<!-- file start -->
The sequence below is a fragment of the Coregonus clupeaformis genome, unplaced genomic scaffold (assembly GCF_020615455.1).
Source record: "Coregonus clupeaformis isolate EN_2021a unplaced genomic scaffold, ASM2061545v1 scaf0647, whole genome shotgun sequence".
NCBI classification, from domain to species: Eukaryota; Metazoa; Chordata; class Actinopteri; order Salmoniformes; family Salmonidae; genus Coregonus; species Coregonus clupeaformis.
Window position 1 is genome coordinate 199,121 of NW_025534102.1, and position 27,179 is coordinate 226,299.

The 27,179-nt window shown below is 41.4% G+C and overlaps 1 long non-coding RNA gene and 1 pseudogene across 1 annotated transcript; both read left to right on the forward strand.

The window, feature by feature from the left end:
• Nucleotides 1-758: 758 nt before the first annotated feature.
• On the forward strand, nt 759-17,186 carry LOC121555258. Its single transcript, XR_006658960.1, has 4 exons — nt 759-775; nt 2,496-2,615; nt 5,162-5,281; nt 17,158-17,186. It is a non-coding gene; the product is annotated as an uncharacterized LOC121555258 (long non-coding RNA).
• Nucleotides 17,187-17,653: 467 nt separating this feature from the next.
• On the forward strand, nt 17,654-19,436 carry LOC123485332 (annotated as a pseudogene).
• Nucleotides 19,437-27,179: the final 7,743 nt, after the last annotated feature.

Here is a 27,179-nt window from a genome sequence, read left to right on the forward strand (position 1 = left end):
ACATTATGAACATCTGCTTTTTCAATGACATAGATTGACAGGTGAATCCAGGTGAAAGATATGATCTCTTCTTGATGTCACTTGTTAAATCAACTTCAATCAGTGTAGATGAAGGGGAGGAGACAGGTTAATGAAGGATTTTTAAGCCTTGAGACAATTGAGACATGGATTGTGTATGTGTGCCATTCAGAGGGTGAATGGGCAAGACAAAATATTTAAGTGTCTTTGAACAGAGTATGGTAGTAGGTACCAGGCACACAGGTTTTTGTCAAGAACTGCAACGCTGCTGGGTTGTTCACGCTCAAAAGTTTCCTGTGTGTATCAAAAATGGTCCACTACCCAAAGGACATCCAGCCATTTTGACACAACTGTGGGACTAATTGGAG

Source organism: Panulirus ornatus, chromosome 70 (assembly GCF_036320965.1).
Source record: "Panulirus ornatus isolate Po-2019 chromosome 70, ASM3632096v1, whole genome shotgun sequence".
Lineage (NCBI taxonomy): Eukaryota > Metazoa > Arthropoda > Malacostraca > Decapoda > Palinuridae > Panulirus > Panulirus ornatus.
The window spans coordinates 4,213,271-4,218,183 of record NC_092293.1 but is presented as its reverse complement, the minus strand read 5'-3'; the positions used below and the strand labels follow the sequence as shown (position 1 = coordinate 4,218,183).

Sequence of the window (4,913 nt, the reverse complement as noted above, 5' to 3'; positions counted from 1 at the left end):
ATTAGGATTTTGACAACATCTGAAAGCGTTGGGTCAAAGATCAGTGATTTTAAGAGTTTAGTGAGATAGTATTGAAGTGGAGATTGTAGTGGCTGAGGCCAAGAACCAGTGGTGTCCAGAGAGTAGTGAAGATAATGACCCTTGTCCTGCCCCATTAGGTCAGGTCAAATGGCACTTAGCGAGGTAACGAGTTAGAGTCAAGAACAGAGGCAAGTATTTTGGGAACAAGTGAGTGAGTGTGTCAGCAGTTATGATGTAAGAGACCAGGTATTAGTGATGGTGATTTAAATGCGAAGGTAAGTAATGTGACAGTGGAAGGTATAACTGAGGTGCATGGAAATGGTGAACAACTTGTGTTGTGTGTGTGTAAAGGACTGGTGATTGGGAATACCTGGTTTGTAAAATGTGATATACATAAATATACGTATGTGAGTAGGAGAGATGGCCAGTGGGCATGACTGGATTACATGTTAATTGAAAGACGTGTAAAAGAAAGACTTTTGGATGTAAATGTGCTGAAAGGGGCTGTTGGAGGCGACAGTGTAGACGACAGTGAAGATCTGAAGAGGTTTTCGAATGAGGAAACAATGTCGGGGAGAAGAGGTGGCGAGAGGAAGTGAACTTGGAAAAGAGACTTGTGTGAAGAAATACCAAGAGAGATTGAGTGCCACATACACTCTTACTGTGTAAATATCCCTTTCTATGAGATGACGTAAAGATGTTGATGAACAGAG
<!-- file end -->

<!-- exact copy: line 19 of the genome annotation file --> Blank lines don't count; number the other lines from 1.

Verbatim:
ATTAGGATTTTGACAACATCTGAAAGCGTTGGGTCAAAGATCAGTGATTTTAAGAGTTTAGTGAGATAGTATTGAAGTGGAGATTGTAGTGGCTGAGGCCAAGAACCAGTGGTGTCCAGAGAGTAGTGAAGATAATGACCCTTGTCCTGCCCCATTAGGTCAGGTCAAATGGCACTTAGCGAGGTAACGAGTTAGAGTCAAGAACAGAGGCAAGTATTTTGGGAACAAGTGAGTGAGTGTGTCAGCAGTTATGATGTAAGAGACCAGGTATTAGTGATGGTGATTTAAATGCGAAGGTAAGTAATGTGACAGTGGAAGGTATAACTGAGGTGCATGGAAATGGTGAACAACTTGTGTTGTGTGTGTGTAAAGGACTGGTGATTGGGAATACCTGGTTTGTAAAATGTGATATACATAAATATACGTATGTGAGTAGGAGAGATGGCCAGTGGGCATGACTGGATTACATGTTAATTGAAAGACGTGTAAAAGAAAGACTTTTGGATGTAAATGTGCTGAAAGGGGCTGTTGGAGGCGACAGTGTAGACGACAGTGAAGATCTGAAGAGGTTTTCGAATGAGGAAACAATGTCGGGGAGAAGAGGTGGCGAGAGGAAGTGAACTTGGAAAAGAGACTTGTGTGAAGAAATACCAAGAGAGATTGAGTGCCACATACACTCTTACTGTGTAAATATCCCTTTCTATGAGATGACGTAAAGATGTTGATGAACAGAG